The ukrainian brook lamprey needs rivers with a natural flow regime and morphology to prosper. River regulations lead to destruction of suitable habitats for the brook lamprey. Populations on Rudava, Morava and Danube are being monitored.

In the course of this project several habitat improvements, eg removal of barriers, are planned on pilot river stretches.


These animals do not belong to the bonefish, but to the jawless ones. Beside the jaw, they also lack the paired fins. Characteristic for all lampreys is also the existence of seven roundish gill-openings behind the eye. Instead of a jaw, lampreys possess a mouth plate, which is occupied with numerous teeth, whose number, arrangement and form can be consulted for determination of the species.

The Ukrainian brook lamprey has a total length of up to 22 cm, most animals become about 18 cm long.


The Ukrainian brook lamprey occurs in the catchment area of the Danube, it needs clean, rapidly flowing waters in higher altitudes. The species is relatively widespread in Eastern Europe. It is also native to the northern catchment area of the Black Sea - from the Danube to the Kuban.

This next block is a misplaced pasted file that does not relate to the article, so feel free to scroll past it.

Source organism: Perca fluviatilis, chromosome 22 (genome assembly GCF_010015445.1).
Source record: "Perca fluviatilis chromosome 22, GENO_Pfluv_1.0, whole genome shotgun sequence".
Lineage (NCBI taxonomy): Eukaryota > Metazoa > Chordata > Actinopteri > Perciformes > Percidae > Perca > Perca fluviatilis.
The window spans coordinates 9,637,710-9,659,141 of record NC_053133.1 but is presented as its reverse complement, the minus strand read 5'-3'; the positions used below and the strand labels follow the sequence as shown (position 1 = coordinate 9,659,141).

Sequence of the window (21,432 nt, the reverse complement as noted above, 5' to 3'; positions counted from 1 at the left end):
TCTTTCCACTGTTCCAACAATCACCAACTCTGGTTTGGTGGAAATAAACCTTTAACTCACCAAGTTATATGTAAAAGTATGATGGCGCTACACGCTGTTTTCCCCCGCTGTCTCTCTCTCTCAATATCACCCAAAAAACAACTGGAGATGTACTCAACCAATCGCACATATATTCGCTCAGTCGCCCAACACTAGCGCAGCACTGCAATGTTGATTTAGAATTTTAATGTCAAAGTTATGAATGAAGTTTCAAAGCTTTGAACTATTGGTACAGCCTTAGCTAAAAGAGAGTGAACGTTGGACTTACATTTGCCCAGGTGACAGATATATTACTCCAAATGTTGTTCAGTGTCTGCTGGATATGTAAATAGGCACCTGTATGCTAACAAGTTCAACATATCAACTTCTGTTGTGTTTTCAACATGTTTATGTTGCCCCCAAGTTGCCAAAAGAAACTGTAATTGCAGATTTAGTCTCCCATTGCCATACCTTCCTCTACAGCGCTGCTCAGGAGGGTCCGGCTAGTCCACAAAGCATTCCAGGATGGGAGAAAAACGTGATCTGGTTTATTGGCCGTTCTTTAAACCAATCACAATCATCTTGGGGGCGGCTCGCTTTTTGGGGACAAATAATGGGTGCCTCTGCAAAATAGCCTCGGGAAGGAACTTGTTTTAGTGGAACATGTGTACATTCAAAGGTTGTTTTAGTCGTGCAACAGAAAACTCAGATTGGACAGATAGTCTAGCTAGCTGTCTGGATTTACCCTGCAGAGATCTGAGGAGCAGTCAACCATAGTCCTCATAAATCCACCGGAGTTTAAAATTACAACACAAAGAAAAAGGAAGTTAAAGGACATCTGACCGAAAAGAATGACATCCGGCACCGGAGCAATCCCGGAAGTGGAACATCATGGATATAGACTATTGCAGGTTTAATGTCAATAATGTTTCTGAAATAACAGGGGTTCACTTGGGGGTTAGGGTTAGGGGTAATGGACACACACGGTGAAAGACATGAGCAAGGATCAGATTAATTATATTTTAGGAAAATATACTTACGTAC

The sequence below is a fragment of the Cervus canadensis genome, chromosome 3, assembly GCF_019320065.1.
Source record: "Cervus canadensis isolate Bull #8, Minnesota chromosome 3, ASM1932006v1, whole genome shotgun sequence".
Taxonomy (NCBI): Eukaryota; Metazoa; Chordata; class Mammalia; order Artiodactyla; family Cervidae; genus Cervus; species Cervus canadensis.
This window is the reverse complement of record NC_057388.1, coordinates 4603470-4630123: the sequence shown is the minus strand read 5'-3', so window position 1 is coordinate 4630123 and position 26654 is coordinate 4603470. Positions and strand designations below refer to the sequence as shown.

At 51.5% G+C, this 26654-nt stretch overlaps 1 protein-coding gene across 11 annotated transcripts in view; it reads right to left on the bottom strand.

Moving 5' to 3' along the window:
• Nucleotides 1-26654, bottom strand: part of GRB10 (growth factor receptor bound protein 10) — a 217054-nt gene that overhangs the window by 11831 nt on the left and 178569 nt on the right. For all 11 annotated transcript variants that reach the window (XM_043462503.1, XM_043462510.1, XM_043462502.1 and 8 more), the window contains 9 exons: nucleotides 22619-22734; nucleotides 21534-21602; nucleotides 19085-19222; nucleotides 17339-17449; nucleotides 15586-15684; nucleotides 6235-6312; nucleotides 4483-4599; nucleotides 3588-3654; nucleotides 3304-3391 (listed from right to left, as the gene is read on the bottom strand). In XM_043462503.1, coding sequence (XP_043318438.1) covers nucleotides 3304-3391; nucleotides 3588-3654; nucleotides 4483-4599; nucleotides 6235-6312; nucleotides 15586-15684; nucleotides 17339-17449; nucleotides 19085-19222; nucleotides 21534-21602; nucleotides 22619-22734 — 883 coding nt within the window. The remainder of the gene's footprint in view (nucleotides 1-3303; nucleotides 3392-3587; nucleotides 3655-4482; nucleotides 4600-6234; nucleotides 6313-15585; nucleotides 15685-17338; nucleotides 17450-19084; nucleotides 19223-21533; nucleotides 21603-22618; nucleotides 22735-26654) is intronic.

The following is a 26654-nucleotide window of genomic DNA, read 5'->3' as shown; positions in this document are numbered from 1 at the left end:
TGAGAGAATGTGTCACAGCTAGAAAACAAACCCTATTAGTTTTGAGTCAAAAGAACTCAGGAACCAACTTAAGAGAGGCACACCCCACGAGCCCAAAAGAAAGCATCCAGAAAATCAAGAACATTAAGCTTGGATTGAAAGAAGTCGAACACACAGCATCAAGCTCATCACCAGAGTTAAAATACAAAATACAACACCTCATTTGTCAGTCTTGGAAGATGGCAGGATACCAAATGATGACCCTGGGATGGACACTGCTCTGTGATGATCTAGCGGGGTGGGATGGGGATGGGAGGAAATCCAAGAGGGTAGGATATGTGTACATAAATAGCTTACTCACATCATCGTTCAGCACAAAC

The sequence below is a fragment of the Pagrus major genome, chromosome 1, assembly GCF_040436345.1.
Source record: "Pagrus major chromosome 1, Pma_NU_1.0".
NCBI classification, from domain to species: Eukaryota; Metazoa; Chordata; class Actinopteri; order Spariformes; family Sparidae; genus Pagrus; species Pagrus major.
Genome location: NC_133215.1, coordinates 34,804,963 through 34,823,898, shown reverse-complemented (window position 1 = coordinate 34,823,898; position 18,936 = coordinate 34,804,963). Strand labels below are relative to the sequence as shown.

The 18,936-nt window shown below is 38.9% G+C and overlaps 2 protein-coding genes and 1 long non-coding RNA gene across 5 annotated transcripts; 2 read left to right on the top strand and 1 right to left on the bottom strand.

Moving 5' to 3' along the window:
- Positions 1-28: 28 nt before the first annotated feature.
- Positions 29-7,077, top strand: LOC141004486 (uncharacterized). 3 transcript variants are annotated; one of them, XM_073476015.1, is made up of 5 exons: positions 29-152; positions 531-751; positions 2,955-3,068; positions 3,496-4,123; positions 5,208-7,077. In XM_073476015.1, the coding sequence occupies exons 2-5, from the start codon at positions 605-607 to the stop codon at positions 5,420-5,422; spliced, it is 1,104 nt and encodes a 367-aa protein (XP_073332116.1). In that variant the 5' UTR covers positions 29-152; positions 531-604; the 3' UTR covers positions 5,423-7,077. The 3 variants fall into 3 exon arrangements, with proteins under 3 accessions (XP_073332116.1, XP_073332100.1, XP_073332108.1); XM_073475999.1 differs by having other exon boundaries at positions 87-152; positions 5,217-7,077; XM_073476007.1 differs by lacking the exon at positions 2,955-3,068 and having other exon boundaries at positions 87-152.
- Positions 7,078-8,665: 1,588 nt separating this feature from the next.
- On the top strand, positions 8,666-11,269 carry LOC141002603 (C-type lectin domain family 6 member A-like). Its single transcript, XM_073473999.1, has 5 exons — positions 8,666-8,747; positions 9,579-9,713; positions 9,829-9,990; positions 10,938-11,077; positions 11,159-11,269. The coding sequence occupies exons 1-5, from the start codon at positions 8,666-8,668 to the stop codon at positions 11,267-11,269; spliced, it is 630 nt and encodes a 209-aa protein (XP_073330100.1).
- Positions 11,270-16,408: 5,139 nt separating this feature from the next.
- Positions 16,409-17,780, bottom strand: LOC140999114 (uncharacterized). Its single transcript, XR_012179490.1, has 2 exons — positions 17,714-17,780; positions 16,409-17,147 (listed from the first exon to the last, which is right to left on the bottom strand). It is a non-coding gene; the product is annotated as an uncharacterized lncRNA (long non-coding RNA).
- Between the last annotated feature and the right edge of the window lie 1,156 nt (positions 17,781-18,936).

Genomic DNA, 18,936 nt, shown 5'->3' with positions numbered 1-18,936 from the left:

As filtering animals, they are particularly sensitive to water pollution. Due to their very special life cycle, this species has to endure serious interventions in our waters. Especially smaller streams, which represent the preferred habitat of these animals, are degraded by the use of hydropower or by the construction of bank protections. The fine sandy, loose sediment that the larvae need for their development is missing in most streams, so that Ukrainian brook lampreys only occur in a few Austrian waters and are listed on the Red List of Endangered Species (Directive 92/42/EEC Annex II).


Unlike related species from the sea, the Ukrainian brook lamprey does not live parasitically, but has a very unusual life cycle: during the spawning season between April and May, the reproductive animals gather in groups on rapidly overflowing gravel banks, where the males dig spawn pits. The females lay their eggs in these pits, which are then fertilized by the males.  A perennial larval phase takes place on the hatch, which the small larvae (also called Querder) spend blindly in fine sediment and filter food out of the water. Only after reaching sexual maturity, functional eyes, a mouth opening and sexual organs are formed. From this point on, the larval phase is over, the digestive system is reduced and the animals stop eating. The last step in their life is reproduction, where they die immediately after.


The larvae of the river lampreys live for many years buried in sandbanks and feed by filtering organic particles or diatoms out of the water. Only in the autumn of their penultimate year of life do the transverse lambs turn into adult lampreys.